PEffects of location of production, nitrogenous fertilizer rates and plucking intervals on tea clone TRFK 6/8 tea in East AFRICA: II. Mature leaf nutrients

  • Bowa O. Kwach Department of Chemistry, Maseno University, P.O. Box 333-40105, Maseno, Kenya
  • David M. Kamau Department of Chemistry, Tea Research Foundation of Kenya, P.O. Box 820-20200, Kericho, Kenya
  • Solomon W. Msomba Tea Research Institute of Tanzania, P.O. Box 2177, Dar es Salaam, Tanzania
  • Christine Muhoza National Agricultural Export Development Board (NAEB), P.O. Box 104, Kigali, Rwanda
  • Philip O. Owuor Department of Chemistry, Maseno University, P.O. Box 333-40105, Maseno, Kenya


Due to high demand for tea beverages, Camellia sinensis is grown under diverse climatic conditions. The demand
has led to development of high yielding clones which require high nutrients amounts usually lost through continuous cropping,
leaching and surface runoff due to which it is very important to replenish these nutrients through the application of fertilizers.
Tissue analysis is the reliable way to predict nutritional status leading to time migitation through supplementation of nutrients
through fertilizer. To guide fertilizer requirements in East Africa, first mature leaf tj^pe analysis is done and the same analysis
was adopted for clonal tea. It is not known, the standard set for the seedling tea are relevant for clonal tea and how the levels
are influenced by nitrogen fertilizer rates or plucking intervals in different locations. This study assessed effects of location of
production, nitrogen rates and plucking intervals on mature leaf nutrients of clone TRFK 6/8, the most widely cultivated cultivar
in East Africa. The trials were set up in Kenya, Tanzania and Rwanda, as factorial two in randomized complete block design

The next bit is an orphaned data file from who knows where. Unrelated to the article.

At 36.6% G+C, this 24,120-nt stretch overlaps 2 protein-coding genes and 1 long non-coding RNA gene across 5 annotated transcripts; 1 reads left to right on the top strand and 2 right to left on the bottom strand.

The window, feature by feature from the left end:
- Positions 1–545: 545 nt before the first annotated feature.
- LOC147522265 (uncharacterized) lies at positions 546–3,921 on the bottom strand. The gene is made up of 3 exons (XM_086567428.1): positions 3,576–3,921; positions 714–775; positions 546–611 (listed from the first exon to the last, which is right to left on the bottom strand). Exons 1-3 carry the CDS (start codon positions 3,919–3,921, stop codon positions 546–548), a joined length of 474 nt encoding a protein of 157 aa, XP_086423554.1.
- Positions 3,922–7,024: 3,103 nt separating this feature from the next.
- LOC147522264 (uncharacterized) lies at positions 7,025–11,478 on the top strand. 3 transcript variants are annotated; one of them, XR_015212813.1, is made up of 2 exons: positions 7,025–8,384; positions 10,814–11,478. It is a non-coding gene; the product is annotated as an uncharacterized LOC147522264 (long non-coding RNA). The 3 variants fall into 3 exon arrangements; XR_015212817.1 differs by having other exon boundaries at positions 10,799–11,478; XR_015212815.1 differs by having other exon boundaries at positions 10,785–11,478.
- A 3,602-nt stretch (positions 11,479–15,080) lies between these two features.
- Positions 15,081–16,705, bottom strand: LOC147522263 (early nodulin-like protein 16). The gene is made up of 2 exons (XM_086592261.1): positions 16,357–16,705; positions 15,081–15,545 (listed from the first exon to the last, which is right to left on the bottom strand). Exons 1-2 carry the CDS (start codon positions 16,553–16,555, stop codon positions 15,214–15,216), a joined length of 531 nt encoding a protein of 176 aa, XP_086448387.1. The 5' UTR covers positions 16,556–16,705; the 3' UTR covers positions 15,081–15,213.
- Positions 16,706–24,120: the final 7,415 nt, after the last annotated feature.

at each site. Leaf N, P, K, Ca, Mg, Mn, Zn, Cu and Fe were determined using standard methods. All nutrients significantly
(P less than 0.05) varied with locations. At all locations leaf N increased (P less than 0.05) while K, Mg and Ca declined (P less than 0.05) with increase
in nitrogen rates. Plucking intervals did not influence leaf nutrient levels. The nutrients levels did not match those set for seedling
tea even when nutrients were supplied adequately. Diagnostic limits set for seedling tea may therefore not be suitable for clone
TRFK 6/8, hence there is need to develop region specific tissue analysis diagnostic norms for clonal tea. The responses to
applied nitrogen demonstrate that nitrogen deficiency can be managed through nitrogen fertiliser application. However, such
applications trigger decline in potassium levels in the leaf The applications of the two nutrients should be staggered to increase
their uptake efficiency. Continuous application of high rates of nitrogenous fertilisers could cause deficiency of K, Ca, and Mg
while causing toxicity of Mn.
Keywords: Clone TRFK 6/8; Nitrogen rates; Plucking interval; Location of production; Nutrients; Kenya; Tanzania; Rwanda


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